We Want to Ruin Our Career the Kate Moss Way

September 'Vanity Fair' Is All-Kate-All-the-Time

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NEW YORK (AdAge.com) -- Kate Moss' career was supposed to be over, but the latest Vanity Fair has staged a comeback for her that's pretty hard to ignore. We haven't seen a rehab sold this hard since, well, Martha Stewart.
The terribly underexposed snow queen.
The terribly underexposed snow queen.

After a British newspaper ran front-page photos showing the model partying with lines of cocaine laid out next to her about this time last year, several of the companies that used her as a spokesface, such as Hennes & Mauritz, Burberry and Chanel, dropped her and she scurried off for rehab.

Last year, Vanity Fair put her on the cover shortly after the scandal with a hastily thrown together story, asking What happens to her career now? How can she possibly recover from this? Well now we know. Befriend Graydon Carter.

The Vanity Fair editor chose an image for its September cover that portrays the supermodel as some kind of snow goddess, in a white furry hat, a pair of elbow length gloves, knee-high boots and not much else, all against an icy white background. Somehow, remarkably, a slew of major fashion brands using her in fall ads just happened to be given the most prominent placement in the same issue of Vanity Fair.

Kate is also given extensive editorial play, with an eight-page story and photo spread titled "The Silent Beauty." She's also included as a Hall of Famer on the magazine's International Best Dressed List.
Best Dressed Hall of Famer, P. 337.
Best Dressed Hall of Famer, P. 337.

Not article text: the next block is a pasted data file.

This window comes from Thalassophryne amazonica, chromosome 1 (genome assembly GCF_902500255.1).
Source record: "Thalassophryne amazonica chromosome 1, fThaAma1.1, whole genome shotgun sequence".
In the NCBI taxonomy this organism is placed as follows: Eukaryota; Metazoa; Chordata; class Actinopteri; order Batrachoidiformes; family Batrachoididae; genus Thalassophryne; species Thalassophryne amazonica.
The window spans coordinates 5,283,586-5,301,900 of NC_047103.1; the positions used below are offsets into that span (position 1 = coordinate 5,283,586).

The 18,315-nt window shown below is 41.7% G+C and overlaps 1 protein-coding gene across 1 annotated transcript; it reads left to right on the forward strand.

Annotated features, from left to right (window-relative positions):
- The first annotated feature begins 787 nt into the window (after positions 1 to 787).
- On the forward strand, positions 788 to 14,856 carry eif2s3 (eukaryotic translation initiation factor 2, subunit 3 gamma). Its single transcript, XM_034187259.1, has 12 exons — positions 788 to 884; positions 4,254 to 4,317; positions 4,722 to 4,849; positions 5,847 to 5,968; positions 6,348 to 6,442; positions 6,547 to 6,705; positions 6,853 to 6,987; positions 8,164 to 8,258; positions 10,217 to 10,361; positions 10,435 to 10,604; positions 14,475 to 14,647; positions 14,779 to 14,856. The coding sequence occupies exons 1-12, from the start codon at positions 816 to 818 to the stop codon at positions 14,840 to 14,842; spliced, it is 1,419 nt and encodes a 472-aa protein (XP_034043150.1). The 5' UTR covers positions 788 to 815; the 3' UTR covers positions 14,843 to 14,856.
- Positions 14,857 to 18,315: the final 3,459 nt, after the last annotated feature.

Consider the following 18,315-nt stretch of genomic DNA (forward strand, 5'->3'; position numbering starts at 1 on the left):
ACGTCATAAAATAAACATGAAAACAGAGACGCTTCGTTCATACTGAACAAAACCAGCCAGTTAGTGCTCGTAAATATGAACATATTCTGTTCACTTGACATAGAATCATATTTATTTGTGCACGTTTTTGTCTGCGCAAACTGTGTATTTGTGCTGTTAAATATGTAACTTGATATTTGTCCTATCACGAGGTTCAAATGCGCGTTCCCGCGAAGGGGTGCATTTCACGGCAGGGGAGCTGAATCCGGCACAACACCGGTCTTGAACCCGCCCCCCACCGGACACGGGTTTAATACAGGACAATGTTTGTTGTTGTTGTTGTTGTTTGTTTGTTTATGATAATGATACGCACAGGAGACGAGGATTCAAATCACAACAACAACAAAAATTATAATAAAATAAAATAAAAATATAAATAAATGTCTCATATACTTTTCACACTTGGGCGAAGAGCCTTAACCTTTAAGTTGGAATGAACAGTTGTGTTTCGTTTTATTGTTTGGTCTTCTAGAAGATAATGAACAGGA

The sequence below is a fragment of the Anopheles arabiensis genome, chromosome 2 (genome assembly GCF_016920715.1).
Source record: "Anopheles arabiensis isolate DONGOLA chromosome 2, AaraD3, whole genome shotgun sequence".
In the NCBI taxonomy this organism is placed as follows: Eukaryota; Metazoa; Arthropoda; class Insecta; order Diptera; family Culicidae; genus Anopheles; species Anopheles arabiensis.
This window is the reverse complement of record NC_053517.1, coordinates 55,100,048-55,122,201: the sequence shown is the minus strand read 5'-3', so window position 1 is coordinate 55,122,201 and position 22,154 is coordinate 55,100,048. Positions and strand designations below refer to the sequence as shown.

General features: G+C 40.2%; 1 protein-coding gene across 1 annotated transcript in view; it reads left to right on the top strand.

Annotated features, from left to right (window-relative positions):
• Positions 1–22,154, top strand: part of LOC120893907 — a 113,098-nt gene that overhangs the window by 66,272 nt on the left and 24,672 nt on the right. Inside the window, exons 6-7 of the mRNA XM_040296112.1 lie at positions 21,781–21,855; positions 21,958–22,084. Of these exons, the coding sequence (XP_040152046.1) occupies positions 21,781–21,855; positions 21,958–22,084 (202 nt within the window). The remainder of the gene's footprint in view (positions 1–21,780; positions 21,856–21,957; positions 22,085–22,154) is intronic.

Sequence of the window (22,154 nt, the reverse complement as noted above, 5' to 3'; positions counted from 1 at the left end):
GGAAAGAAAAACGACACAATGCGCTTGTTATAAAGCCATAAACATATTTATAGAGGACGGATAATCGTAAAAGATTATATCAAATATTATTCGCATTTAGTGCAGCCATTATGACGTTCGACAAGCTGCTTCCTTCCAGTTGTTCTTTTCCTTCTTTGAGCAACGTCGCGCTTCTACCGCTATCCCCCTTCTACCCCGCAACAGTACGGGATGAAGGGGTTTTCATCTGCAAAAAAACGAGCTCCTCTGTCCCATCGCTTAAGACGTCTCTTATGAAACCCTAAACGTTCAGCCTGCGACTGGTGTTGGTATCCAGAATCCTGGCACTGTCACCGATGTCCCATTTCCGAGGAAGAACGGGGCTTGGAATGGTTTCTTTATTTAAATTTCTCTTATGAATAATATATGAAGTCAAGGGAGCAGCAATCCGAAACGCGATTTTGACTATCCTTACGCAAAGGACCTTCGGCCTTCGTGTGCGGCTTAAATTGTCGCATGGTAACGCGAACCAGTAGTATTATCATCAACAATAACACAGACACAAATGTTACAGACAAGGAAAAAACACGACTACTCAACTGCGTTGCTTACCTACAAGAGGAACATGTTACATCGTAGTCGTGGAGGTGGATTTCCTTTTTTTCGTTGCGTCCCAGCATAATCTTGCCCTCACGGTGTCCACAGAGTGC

And that doesn't include all her Conde Nast exposure this fall. The U.K. edition of Vogue is also trumpeting Kate on its cover, featuring her in two editorial spreads and is touting the ads that feature Kate on a slide show on its site. Some of the ads are the same as the ones that appear in Vanity Fair, but others include Stella McCartney, Longchamp, Belstaff and Rimmel.

Here's a look at the Vanity Fair ads.

Calvin Klein has a four-page fold out on the front cover, showing a barebacked Kate.
Two pages later, she appears in a Louis Vuitton spread, a scarf strategically covering her naked torso.
Next up is a two-page spread for Dior, with a fresh-faced Kate wearing a fur coat and sporting an oh-so-carefully lit Dior bag.
Then comes the Burberry ad a few pages later, in which Kate is one of 11 models, but still manages to steal all the focus.
In a David Yurman spread, she lies on a furry rug, naked, except for some bangles on her left wrist.
Versace has a four-page spread, featuring Kate prominently placed among other models.
In case you're wondering how she managed this come back, Vanity Fair explains to us in its own story and eight-page spread on the busy supermodel, "By instinct or design, Moss understands that less is more." Ahhh, but of course.
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